Carbon Monoxide (CO) hazards
Generators can produce high levels of CO very quickly. You cannot smell or see CO so even if you do not smell exhaust fumes, you may be exposed. If you start to feel sick, dizzy, or weak while using a generator, get to fresh air immediately. The CO from generators can rapidly lead to full incapacitation and death. If you experience serious symptoms, get medical attention right away. Inform medical staff that CO poisoning is suspected. If the symptoms occurred while indoors, call the fire department to determine if it is safe to re-enter the building.
Safety tips to protect against CO poisoning
- Follow the instructions that come with your generator.
- Never use a generator indoors or in partially enclosed spaces, including homes, garages, basements, crawl spaces, and other enclosed or partially enclosed areas, even when ventilated. Open doors and windows or using fans will not prevent CO build-up.
- Put the unit outdoors, away from doors, windows, and vents that could allow fumes to enter buildings.
- Install battery-operated or plug-in CO alarms with battery backups, according to the manufacturer's installation instructions, and test CO alarm batteries frequently.
Follow these tips to protect against shock and electrocution:
- Keep the generator dry and do not use in rain or wet conditions. To protect from moisture, operate on a dry surface under an open, canopy-like structure. Make sure hands are dry before touching the generator.
- Plug appliances directly into the generator, or use a heavy duty, outdoor extension cord that is rated (in watts or amps) at least equal to the sum of the connected appliance loads. Check that cord is free of cuts or tears and that the plug has all three prongs, especially a grounding pin.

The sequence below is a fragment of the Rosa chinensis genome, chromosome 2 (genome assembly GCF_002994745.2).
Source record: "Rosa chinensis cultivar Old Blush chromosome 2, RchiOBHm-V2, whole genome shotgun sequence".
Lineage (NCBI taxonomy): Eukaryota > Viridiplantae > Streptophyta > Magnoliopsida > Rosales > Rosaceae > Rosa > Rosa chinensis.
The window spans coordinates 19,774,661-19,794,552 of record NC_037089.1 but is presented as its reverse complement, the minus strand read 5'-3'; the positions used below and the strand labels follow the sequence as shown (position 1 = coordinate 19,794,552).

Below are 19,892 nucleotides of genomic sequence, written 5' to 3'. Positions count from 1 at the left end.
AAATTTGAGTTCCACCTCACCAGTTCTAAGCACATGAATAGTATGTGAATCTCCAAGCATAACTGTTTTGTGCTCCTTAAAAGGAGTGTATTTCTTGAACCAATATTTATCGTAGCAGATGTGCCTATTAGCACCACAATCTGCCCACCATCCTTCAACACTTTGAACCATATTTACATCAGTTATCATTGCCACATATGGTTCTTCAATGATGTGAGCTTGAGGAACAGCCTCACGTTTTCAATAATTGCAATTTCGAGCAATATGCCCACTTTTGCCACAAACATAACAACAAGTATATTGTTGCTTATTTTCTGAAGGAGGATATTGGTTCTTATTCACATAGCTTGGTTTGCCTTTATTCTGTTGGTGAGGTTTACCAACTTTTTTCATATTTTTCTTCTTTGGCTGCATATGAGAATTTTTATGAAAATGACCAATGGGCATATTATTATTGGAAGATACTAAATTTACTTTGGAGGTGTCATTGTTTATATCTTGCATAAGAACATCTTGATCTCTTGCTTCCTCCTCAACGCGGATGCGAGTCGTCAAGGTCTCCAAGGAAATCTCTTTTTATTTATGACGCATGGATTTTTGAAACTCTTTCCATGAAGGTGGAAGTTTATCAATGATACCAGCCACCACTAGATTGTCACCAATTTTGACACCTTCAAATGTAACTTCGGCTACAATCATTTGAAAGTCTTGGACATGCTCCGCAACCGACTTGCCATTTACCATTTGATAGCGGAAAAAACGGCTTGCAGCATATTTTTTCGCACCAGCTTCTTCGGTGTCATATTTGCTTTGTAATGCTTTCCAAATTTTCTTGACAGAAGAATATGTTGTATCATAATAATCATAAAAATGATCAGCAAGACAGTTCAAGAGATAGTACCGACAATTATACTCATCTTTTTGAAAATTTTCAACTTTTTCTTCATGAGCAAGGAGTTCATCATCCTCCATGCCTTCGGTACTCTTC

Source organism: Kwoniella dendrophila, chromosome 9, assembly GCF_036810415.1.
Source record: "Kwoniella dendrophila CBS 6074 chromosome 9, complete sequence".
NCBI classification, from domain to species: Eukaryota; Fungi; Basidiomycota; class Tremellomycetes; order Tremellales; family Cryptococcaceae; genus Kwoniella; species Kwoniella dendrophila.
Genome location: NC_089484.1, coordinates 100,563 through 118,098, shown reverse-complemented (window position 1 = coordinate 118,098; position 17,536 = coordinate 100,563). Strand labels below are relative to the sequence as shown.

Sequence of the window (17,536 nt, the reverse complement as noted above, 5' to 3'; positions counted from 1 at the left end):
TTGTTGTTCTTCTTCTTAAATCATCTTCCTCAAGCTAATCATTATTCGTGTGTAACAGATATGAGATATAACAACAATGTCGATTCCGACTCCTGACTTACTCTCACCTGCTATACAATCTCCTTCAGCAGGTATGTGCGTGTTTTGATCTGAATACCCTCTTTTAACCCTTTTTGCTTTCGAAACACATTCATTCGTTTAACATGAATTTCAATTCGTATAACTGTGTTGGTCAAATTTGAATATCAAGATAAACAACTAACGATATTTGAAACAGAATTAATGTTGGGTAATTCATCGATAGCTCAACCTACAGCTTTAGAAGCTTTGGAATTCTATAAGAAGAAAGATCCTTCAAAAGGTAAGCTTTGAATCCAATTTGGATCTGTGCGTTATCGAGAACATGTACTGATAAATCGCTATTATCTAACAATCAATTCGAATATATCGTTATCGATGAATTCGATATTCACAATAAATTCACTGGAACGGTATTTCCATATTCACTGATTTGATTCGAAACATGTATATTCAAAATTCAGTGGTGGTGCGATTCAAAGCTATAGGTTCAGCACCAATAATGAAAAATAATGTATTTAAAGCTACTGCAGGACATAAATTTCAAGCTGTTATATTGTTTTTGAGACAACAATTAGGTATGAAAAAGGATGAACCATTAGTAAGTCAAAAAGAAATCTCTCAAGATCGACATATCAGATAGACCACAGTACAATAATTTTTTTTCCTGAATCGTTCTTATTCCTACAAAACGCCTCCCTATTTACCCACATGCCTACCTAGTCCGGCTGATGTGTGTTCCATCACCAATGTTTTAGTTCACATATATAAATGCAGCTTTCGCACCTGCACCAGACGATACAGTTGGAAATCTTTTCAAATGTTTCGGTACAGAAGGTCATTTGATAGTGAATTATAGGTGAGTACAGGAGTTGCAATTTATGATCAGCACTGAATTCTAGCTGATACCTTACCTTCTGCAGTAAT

- Never try to power the house wiring by plugging the generator into a wall outlet, a practice known as "back feeding." This extremely dangerous practice presents an electrocution risk to utility workers and neighbors served by the same utility transformer. It also bypasses some of the built-in household circuit protection devices.
If you must connect the generator through the house wiring, use a qualified electrician to install the appropriate equipment in accordance with local electrical codes. Or, ask your utility company to install an appropriate power transfer switch.
Follow these fire prevention tips:
- Never store fuel for your generator in your house. Gasoline, propane, kerosene, and other flammable liquids should be stored outside of living areas in properly labeled, non-glass safety containers.
- Do not store fuel containers near a fuel-burning appliance, such as a natural gas water heater in a garage. If the fuel is spilled or the container is not sealed properly, invisible vapors from the fuel can travel along the ground and be ignited by the appliance's pilot light or by arcs from electric switches in the appliance.
- Before refueling the generator, turn it off and let it cool down. Gasoline spilled on hot engine parts could ignite.